Early in the novel Zorba the Greek, the narrator is approached by a “loose nit” stranger with an “eager gaze, his eyes, ironical and full of fire.” Within seconds of their meeting, Zorba asks the narrator to take him with him on his journey.
When the narrator asks “Why”, Zorba bursts out “Why! Why! . . . Can’t a man do anything without a why? Just like that, because he wants to?”
How often do we “just take the plunge”, without “weigh[ing] everything to the nearest gram”? When there is so much to do, so much pulling and gnawing at us, demanding our attention, how often do we do something for no other reason than it is good for our souls?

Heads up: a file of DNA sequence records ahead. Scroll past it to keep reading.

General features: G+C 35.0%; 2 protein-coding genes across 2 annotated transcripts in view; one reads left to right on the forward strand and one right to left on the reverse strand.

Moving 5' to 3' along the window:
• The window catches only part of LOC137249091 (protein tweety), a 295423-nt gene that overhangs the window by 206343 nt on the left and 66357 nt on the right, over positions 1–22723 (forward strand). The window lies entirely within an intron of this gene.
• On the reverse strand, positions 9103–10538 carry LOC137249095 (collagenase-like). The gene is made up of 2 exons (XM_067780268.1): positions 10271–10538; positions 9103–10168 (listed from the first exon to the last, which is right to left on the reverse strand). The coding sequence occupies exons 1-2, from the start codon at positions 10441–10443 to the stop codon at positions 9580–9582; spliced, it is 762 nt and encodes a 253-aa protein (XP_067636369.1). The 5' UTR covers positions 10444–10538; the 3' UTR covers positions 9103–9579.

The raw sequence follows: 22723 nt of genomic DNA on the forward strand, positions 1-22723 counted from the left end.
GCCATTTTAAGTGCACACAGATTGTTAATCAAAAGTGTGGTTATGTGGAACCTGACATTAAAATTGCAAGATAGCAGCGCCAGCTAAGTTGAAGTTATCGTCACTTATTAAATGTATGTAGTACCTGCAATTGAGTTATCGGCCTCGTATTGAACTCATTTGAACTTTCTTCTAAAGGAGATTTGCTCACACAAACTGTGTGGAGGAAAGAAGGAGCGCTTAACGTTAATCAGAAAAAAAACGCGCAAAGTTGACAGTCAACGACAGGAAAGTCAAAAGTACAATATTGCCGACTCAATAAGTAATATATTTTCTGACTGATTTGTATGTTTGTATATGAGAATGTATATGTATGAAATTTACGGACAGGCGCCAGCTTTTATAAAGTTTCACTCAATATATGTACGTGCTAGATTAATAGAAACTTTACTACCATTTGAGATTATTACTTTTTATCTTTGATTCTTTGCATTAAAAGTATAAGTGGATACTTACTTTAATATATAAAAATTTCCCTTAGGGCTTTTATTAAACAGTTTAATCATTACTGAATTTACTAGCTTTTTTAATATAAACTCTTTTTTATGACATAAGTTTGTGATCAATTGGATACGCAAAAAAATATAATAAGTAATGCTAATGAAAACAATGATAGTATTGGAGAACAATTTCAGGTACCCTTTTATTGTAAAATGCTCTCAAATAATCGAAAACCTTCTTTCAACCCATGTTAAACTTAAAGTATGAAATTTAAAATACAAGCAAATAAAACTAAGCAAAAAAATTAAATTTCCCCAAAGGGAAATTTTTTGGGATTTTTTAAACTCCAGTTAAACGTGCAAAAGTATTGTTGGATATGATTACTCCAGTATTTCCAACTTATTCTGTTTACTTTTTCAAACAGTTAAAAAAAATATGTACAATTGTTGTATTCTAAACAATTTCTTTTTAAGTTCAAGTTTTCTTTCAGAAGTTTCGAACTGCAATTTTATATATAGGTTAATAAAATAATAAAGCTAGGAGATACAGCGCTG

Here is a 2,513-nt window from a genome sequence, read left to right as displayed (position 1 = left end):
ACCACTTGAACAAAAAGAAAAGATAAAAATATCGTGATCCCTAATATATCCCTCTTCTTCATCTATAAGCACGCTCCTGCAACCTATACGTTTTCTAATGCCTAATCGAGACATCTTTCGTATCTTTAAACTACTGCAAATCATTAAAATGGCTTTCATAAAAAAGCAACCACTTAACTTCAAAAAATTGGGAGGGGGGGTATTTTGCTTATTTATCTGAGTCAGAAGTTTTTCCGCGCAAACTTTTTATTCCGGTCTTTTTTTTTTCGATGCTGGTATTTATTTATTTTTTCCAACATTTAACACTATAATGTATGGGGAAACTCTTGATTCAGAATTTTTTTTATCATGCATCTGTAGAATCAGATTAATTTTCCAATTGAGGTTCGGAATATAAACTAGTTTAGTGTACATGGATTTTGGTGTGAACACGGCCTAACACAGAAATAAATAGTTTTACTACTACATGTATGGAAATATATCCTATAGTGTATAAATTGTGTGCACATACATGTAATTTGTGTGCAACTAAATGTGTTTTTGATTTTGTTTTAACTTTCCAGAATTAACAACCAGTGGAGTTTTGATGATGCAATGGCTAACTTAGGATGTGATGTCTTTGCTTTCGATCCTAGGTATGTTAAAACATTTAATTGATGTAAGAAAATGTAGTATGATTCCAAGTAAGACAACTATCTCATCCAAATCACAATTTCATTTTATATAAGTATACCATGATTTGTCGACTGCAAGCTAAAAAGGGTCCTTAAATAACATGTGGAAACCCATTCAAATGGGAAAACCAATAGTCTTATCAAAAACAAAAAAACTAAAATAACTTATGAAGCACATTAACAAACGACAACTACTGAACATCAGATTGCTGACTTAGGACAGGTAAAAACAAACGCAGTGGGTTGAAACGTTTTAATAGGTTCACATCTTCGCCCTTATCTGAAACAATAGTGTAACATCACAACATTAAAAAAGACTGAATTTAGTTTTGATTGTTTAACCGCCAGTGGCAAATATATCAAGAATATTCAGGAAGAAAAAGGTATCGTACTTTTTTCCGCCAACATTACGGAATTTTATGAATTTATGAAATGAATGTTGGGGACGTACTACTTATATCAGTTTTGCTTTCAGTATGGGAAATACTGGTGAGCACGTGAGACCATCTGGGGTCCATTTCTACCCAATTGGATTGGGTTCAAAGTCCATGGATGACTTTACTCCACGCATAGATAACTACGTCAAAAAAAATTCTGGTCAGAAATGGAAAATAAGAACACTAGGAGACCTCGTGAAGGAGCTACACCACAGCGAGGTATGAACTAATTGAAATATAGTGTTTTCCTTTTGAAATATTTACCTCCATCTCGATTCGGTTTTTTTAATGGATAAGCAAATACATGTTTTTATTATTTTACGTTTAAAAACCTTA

It does not have to be some momentous change. How often do we, for example, jump in the car, drive to the beach for less than 24 hours, just to plunge in the ocean and watch the sunrise? Then turn around again, and drive mile-after-mile back to the office and do all of the responsible things. How often do we do we wake ourselves up to our essence and do that which makes our hearts beat again?
Reference: Kazantzakis, N. (1953) Zorba the Greek, NewYork: Simon and Schuster.